2. ^ The BEF mobilized with five cavalry brigades of three regiments each, plus two regiments employed as divisional cavalry squadrons, for a total of 17 regiments. The Household Cavalry Composite Regiment was formed as the 17th regiment.[6]
  3. ^ North Somerset Yeomanry left to become a cyclist unit, then to form a machine gun battalion with the Leicestershire Yeomanry. The German Spring Offensive forestalled this plan, and the regiment was remounted and returned to 3rd Cavalry Division. From April it was split up with a squadron joining each regiment in 6th Cavalry Brigade (3rd Dragoon Guards, 1st Dragoons and 10th Hussars).[10]
  4. ^ 7th Cavalry Brigade Machine Gun Squadron was broken up with the officers and men returning to the Household Cavalry regiments.[7]
  5. ^ a b 8th Cavalry Brigade Machine Gun Squadron transferred to 7th Cavalry Brigade on 11 March 1918 and was redesignated 7th Cavalry Brigade Machine Gun Squadron on 4 May 1918.[7]
  6. ^ a b c Equipped with six 13 pounders.[7]
  7. ^ a b Equipped with four 13 pounders.[7]
  8. ^ 8th Cavalry Field Ambulance left the same day as 8th Cavalry Brigade.[7]
  9. ^ 7th Canadian Field Ambulance joined with the Canadian Cavalry Brigade.[7]
  10. ^ 3rd Cavalry Division Field Ambulance Workshop absorbed into Divisional Supply Column.[14]
  11. ^ 20th Mobile Veterinary Section left the same day as 8th Cavalry Brigade.[7]
  12. ^ "A" Canadian Mobile Veterinary Section joined with the Canadian Cavalry Brigade.[7]
  13. ^ 414th (M. T.) Company, ASC absorbed into 73rd (M. T.) Company, ASC.[7]
  14. ^ To Cavalry Corps 19 April - 3 May 1915.[19]

References[edit]

  1. ^ a b c d e f g Becke 1935, p. 22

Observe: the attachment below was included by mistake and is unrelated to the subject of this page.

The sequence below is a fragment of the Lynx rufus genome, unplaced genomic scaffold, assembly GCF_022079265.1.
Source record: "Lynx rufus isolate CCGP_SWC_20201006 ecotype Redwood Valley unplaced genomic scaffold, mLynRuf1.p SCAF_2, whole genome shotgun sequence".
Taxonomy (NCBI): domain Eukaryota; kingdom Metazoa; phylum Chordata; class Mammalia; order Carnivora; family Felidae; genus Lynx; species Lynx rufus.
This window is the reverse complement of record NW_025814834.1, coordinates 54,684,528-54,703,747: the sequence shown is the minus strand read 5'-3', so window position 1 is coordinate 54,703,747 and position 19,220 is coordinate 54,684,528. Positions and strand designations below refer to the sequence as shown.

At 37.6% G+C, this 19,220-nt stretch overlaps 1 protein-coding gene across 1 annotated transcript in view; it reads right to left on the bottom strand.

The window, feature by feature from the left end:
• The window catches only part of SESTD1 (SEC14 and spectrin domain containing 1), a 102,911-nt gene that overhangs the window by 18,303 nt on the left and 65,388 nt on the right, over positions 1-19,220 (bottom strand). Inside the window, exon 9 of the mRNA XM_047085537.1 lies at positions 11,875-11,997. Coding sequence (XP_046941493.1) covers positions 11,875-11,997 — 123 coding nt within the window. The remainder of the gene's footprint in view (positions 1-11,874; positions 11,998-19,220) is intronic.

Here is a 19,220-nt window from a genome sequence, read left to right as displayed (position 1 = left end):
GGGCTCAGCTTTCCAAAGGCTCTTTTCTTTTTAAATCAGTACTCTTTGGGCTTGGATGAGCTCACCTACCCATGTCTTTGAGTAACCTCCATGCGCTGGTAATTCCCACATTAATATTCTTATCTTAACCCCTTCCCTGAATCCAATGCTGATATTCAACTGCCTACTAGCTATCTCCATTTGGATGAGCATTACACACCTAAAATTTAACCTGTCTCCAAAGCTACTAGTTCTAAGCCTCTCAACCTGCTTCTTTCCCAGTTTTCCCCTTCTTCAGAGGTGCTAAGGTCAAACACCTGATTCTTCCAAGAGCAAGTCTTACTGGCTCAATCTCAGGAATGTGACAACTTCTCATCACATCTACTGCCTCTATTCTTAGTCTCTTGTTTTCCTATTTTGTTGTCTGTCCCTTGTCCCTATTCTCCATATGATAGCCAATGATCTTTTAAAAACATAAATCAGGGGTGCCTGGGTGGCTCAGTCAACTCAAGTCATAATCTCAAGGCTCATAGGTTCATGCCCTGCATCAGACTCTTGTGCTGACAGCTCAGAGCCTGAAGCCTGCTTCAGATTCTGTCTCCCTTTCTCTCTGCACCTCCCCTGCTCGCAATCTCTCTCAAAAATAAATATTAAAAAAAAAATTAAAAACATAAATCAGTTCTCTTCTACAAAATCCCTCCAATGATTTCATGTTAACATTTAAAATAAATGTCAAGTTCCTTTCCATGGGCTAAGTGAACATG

2. ^ a b c Becke 1935, p. 23
  3. ^ a b c Baker, Chris. "The 3rd Cavalry Division in 1914-1918". The Long Long Trail. Retrieved 5 August 2013. 
  4. ^ a b c d e James 1978, p. 11
  5. ^ James 1978, p. 12
  6. ^ a b James 1978, pp. 11–13
  7. ^ a b c d e f g h i j k l m n o p q r s t Becke 1935, p. 20
  8. ^ Becke 1935, p. 120
  9. ^ Becke 1935, p. 21
  10. ^ a b James 1978, p. 27
  11. ^ James 1978, p. 22
  12. ^ James 1978, p. 18
  13. ^ Baker, Chris. "Cavalry units of the Machine Gun Corps". The Long Long Trail. Retrieved 3 August 2013. 
  14. ^ a b c d Becke 1935, p. 19
  15. ^ Perry 1993, pp. 16,20
  16. ^ a b Becke 1935, p. 18
  17. ^ Perry 1993, p. 20
  18. ^ a b Perry 1993, p. 16
  19. ^ a b Becke 1935, p. 17

Bibliography[edit]

  • Becke, Major A.F. (1935). Order of Battle of Divisions Part 1. The Regular British Divisions. London: His Majesty's Stationery Office. ISBN 1-871167-09-4. 
  • James, Brigadier E.A. (1978). British Regiments 1914–18. London: Samson Books Limited. ISBN 0-906304-03-2. 
  • Perry, F.W. (1993). Order of Battle of Divisions Part 5B. Indian Army Divisions. Newport, Gwent: Ray Westlake Military Books. ISBN 1-871167-23-X. 

External links[edit]